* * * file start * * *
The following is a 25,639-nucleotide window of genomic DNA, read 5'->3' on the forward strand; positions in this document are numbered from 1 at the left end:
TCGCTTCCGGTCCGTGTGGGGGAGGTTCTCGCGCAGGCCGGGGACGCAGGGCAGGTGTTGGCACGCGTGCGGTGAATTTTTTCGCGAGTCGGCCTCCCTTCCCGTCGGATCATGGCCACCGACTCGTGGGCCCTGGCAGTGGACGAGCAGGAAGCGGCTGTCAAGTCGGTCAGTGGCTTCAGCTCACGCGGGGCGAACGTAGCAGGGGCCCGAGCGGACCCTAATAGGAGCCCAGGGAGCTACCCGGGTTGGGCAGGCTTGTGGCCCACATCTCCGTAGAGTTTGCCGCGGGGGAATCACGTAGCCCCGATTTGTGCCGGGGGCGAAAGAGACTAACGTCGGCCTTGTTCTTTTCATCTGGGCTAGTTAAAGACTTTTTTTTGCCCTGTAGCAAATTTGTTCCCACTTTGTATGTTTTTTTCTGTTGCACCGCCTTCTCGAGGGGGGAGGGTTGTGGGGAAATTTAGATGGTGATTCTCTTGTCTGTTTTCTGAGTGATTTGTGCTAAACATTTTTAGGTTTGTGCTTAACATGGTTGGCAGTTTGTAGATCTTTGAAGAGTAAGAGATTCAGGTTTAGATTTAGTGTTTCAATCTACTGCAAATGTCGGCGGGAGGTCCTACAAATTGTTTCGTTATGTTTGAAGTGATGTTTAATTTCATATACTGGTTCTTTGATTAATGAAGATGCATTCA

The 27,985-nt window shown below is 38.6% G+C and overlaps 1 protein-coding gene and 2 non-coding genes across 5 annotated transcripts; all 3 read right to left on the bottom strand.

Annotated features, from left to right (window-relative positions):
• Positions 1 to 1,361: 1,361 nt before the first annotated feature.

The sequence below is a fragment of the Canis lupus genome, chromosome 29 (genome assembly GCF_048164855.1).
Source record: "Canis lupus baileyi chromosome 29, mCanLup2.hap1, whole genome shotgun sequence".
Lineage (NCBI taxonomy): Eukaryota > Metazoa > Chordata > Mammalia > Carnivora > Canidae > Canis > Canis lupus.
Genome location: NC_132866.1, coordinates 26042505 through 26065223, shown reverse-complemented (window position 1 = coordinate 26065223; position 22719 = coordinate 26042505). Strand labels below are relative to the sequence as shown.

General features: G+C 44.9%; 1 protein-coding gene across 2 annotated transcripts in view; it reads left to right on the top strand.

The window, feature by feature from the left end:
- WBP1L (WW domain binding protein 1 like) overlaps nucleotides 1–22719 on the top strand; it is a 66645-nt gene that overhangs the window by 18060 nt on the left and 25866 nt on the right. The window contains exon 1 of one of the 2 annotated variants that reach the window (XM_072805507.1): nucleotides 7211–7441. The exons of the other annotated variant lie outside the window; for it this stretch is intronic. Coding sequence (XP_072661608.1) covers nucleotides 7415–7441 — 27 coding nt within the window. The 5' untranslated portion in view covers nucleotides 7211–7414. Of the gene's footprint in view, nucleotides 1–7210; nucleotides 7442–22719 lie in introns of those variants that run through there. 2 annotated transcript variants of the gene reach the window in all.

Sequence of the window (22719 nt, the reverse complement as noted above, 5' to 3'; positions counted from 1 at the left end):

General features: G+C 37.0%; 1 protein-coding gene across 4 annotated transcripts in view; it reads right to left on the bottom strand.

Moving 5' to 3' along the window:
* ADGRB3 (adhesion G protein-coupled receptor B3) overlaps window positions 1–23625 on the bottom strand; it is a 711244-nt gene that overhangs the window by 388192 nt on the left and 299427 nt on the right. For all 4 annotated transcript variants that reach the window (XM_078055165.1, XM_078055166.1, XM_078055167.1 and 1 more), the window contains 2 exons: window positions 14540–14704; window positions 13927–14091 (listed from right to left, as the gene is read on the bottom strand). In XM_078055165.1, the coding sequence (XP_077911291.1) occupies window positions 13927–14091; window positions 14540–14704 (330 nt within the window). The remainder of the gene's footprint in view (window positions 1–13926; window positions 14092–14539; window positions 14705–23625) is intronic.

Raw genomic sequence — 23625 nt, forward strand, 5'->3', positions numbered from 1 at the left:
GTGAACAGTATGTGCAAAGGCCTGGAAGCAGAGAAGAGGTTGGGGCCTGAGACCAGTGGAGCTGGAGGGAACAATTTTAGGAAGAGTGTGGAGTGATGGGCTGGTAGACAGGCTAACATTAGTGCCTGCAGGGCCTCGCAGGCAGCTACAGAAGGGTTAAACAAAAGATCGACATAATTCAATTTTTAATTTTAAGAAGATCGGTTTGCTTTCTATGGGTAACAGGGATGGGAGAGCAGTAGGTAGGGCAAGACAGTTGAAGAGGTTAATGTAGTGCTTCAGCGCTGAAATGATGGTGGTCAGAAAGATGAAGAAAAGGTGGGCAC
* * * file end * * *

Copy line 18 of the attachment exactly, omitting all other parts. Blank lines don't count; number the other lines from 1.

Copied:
GTGAACAGTATGTGCAAAGGCCTGGAAGCAGAGAAGAGGTTGGGGCCTGAGACCAGTGGAGCTGGAGGGAACAATTTTAGGAAGAGTGTGGAGTGATGGGCTGGTAGACAGGCTAACATTAGTGCCTGCAGGGCCTCGCAGGCAGCTACAGAAGGGTTAAACAAAAGATCGACATAATTCAATTTTTAATTTTAAGAAGATCGGTTTGCTTTCTATGGGTAACAGGGATGGGAGAGCAGTAGGTAGGGCAAGACAGTTGAAGAGGTTAATGTAGTGCTTCAGCGCTGAAATGATGGTGGTCAGAAAGATGAAGAAAAGGTGGGCAC